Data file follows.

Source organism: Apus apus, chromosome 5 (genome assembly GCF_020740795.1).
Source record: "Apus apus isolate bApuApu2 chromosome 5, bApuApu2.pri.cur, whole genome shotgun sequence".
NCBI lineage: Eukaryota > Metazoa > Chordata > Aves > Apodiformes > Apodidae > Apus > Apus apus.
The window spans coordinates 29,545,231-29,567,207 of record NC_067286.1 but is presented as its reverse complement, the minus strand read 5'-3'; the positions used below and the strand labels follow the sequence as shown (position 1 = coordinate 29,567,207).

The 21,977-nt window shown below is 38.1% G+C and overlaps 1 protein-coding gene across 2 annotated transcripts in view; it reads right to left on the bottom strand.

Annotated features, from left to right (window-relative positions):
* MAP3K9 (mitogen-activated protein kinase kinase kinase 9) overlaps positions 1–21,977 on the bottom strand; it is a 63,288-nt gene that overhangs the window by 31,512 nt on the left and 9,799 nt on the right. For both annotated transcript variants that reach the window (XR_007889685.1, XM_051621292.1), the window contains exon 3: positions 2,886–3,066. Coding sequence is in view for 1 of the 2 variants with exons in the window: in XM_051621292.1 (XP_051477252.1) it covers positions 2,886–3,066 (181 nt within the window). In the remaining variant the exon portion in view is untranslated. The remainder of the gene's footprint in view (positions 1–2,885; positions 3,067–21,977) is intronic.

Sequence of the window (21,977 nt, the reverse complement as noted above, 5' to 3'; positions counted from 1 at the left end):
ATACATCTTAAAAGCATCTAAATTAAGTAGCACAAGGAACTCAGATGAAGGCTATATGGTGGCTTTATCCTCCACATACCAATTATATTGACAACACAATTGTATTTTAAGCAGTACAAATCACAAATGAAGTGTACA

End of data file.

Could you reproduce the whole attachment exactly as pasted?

Source organism: Apus apus, chromosome 5 (genome assembly GCF_020740795.1).
Source record: "Apus apus isolate bApuApu2 chromosome 5, bApuApu2.pri.cur, whole genome shotgun sequence".
NCBI lineage: Eukaryota > Metazoa > Chordata > Aves > Apodiformes > Apodidae > Apus > Apus apus.
The window spans coordinates 29,545,231-29,567,207 of record NC_067286.1 but is presented as its reverse complement, the minus strand read 5'-3'; the positions used below and the strand labels follow the sequence as shown (position 1 = coordinate 29,567,207).

The 21,977-nt window shown below is 38.1% G+C and overlaps 1 protein-coding gene across 2 annotated transcripts in view; it reads right to left on the bottom strand.

Annotated features, from left to right (window-relative positions):
* MAP3K9 (mitogen-activated protein kinase kinase kinase 9) overlaps positions 1–21,977 on the bottom strand; it is a 63,288-nt gene that overhangs the window by 31,512 nt on the left and 9,799 nt on the right. For both annotated transcript variants that reach the window (XR_007889685.1, XM_051621292.1), the window contains exon 3: positions 2,886–3,066. Coding sequence is in view for 1 of the 2 variants with exons in the window: in XM_051621292.1 (XP_051477252.1) it covers positions 2,886–3,066 (181 nt within the window). In the remaining variant the exon portion in view is untranslated. The remainder of the gene's footprint in view (positions 1–2,885; positions 3,067–21,977) is intronic.

Sequence of the window (21,977 nt, the reverse complement as noted above, 5' to 3'; positions counted from 1 at the left end):
ATACATCTTAAAAGCATCTAAATTAAGTAGCACAAGGAACTCAGATGAAGGCTATATGGTGGCTTTATCCTCCACATACCAATTATATTGACAACACAATTGTATTTTAAGCAGTACAAATCACAAATGAAGTGTACA